Airbus goes full Ahab with satellite skewering harpoon

James Marshall
March 17, 2018

To facilitate removal of junk and rogue satellites from outer space, European aerospace giant Airbus is working on a very big "space harpoon" that is reported to be high-tech and efficient.

Harpoon project manager Alastair Wayman says that if the harpoon can handle Envisat, it can handle other types of derelict spacecraft including rocket upper stages that are still in orbit.

"After we successfully harpoon the target, we can use a tether attached to a chaser satellite to drag it back into Earth's atmosphere, where it can be safely destroyed". This latest Airbus harpoon is being developed with the aim of capturing one of the biggest items of the lot: the defunct Envisat Earth observation platform from Europe.

This 8-tonne behemoth died suddenly and stopped functioning in 2012.

Envisat is the outlier.

Image caption Like a knife through butter.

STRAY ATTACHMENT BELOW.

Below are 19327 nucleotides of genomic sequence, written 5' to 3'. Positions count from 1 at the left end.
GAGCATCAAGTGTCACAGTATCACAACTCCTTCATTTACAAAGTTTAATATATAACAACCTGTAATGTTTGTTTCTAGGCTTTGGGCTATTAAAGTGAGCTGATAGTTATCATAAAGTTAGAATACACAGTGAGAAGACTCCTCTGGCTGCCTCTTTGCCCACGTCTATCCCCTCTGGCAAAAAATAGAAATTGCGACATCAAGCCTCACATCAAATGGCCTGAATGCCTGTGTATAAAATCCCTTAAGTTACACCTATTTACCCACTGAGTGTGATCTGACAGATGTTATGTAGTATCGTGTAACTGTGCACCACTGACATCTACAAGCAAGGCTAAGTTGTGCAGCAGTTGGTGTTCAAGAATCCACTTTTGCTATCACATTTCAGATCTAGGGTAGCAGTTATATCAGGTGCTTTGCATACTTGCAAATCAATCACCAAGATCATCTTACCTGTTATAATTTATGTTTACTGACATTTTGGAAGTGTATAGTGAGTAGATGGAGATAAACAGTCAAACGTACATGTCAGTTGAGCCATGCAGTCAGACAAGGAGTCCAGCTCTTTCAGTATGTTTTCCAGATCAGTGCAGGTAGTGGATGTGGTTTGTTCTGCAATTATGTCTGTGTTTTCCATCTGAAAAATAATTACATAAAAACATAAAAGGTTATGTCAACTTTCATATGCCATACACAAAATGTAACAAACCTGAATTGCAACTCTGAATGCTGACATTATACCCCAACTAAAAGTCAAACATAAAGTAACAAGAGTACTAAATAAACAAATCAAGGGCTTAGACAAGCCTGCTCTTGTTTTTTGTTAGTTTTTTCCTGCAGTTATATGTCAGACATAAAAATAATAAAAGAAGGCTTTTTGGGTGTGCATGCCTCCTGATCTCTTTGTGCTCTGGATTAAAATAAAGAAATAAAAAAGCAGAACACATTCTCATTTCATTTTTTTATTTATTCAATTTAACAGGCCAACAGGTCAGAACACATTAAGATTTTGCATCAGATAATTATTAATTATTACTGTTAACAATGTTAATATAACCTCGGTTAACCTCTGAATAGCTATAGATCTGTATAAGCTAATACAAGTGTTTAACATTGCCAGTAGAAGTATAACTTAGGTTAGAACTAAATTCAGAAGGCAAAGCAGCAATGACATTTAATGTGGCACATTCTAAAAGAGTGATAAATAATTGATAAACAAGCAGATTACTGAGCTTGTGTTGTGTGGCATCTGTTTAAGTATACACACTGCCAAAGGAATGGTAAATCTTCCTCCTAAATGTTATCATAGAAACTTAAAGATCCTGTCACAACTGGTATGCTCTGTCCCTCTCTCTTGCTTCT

The test in Stevenage involved using compressed air to fire the harpoon into a panel representing part of a satellite's structure. These are generally thick, composite honeycomb panels made up of a lot of aluminum. When the tip of the harpoon pierces the skin, barbs open to stop it from slipping out. "We'd then de-tumble the satellite with a tether on the other end".

Harpoons are simple, yet very effective devices compared to robotic arms or nets. You line up the target and shoot.

"We're now looking at doing a bigger test where we will fire the harpoon vertically over 25 metres which will demonstrate the accuracy of the harpoon and the ability to withstand the forces required to deorbit the target". "And because it's a really quick event, it takes out a lot of the complexity".

The European Space Agency, which is responsible for Envisat, is considering all options at the moment, and the demonstration missions that fly in the next few years will nearly certainly go for easier, more cooperative targets first.

The metre-long metal harpoon was tested at Airbus Defence and Space, off Gunnels Wood Road.

Scientists have come up with a novel way to clear up space junk - the vast amount of debris orbiting the earth that varies in size from tiny washers to entire space stations.

How the space harpoon will breach the stray satellite. This will involve firing the projectile over a distance of 25m, the sort of separation over which the real flight model would have to work.

Other reports by Click Lancashire

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